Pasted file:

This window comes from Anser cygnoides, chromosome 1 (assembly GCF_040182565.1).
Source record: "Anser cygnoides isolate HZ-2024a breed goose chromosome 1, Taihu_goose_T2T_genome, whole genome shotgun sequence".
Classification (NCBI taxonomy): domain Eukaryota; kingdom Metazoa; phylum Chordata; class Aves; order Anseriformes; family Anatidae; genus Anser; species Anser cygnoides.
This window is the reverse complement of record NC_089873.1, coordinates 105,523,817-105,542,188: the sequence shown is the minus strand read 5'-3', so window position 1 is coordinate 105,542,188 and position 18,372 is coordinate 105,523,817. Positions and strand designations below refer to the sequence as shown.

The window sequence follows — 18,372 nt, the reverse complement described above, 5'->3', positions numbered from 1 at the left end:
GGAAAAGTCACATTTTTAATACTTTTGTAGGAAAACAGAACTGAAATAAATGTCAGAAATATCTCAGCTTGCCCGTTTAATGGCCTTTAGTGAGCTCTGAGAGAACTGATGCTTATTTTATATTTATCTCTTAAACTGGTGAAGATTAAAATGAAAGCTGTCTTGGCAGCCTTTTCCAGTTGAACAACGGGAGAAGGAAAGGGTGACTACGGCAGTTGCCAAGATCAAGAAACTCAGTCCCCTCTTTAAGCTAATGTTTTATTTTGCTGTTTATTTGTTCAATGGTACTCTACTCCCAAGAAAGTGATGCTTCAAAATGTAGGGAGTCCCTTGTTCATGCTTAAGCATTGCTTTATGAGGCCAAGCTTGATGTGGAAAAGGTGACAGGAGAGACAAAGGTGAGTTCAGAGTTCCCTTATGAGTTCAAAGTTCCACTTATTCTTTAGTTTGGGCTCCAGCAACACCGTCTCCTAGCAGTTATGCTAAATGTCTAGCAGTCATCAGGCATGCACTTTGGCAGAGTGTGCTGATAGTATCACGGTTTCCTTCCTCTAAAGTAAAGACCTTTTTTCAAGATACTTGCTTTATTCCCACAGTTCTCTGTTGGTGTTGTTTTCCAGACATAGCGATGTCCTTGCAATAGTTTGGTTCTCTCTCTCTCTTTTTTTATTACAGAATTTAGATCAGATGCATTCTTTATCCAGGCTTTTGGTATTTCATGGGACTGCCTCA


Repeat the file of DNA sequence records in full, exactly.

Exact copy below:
This window comes from Anser cygnoides, chromosome 1 (assembly GCF_040182565.1).
Source record: "Anser cygnoides isolate HZ-2024a breed goose chromosome 1, Taihu_goose_T2T_genome, whole genome shotgun sequence".
Classification (NCBI taxonomy): domain Eukaryota; kingdom Metazoa; phylum Chordata; class Aves; order Anseriformes; family Anatidae; genus Anser; species Anser cygnoides.
This window is the reverse complement of record NC_089873.1, coordinates 105,523,817-105,542,188: the sequence shown is the minus strand read 5'-3', so window position 1 is coordinate 105,542,188 and position 18,372 is coordinate 105,523,817. Positions and strand designations below refer to the sequence as shown.

The window sequence follows — 18,372 nt, the reverse complement described above, 5'->3', positions numbered from 1 at the left end:
GGAAAAGTCACATTTTTAATACTTTTGTAGGAAAACAGAACTGAAATAAATGTCAGAAATATCTCAGCTTGCCCGTTTAATGGCCTTTAGTGAGCTCTGAGAGAACTGATGCTTATTTTATATTTATCTCTTAAACTGGTGAAGATTAAAATGAAAGCTGTCTTGGCAGCCTTTTCCAGTTGAACAACGGGAGAAGGAAAGGGTGACTACGGCAGTTGCCAAGATCAAGAAACTCAGTCCCCTCTTTAAGCTAATGTTTTATTTTGCTGTTTATTTGTTCAATGGTACTCTACTCCCAAGAAAGTGATGCTTCAAAATGTAGGGAGTCCCTTGTTCATGCTTAAGCATTGCTTTATGAGGCCAAGCTTGATGTGGAAAAGGTGACAGGAGAGACAAAGGTGAGTTCAGAGTTCCCTTATGAGTTCAAAGTTCCACTTATTCTTTAGTTTGGGCTCCAGCAACACCGTCTCCTAGCAGTTATGCTAAATGTCTAGCAGTCATCAGGCATGCACTTTGGCAGAGTGTGCTGATAGTATCACGGTTTCCTTCCTCTAAAGTAAAGACCTTTTTTCAAGATACTTGCTTTATTCCCACAGTTCTCTGTTGGTGTTGTTTTCCAGACATAGCGATGTCCTTGCAATAGTTTGGTTCTCTCTCTCTCTTTTTTTATTACAGAATTTAGATCAGATGCATTCTTTATCCAGGCTTTTGGTATTTCATGGGACTGCCTCA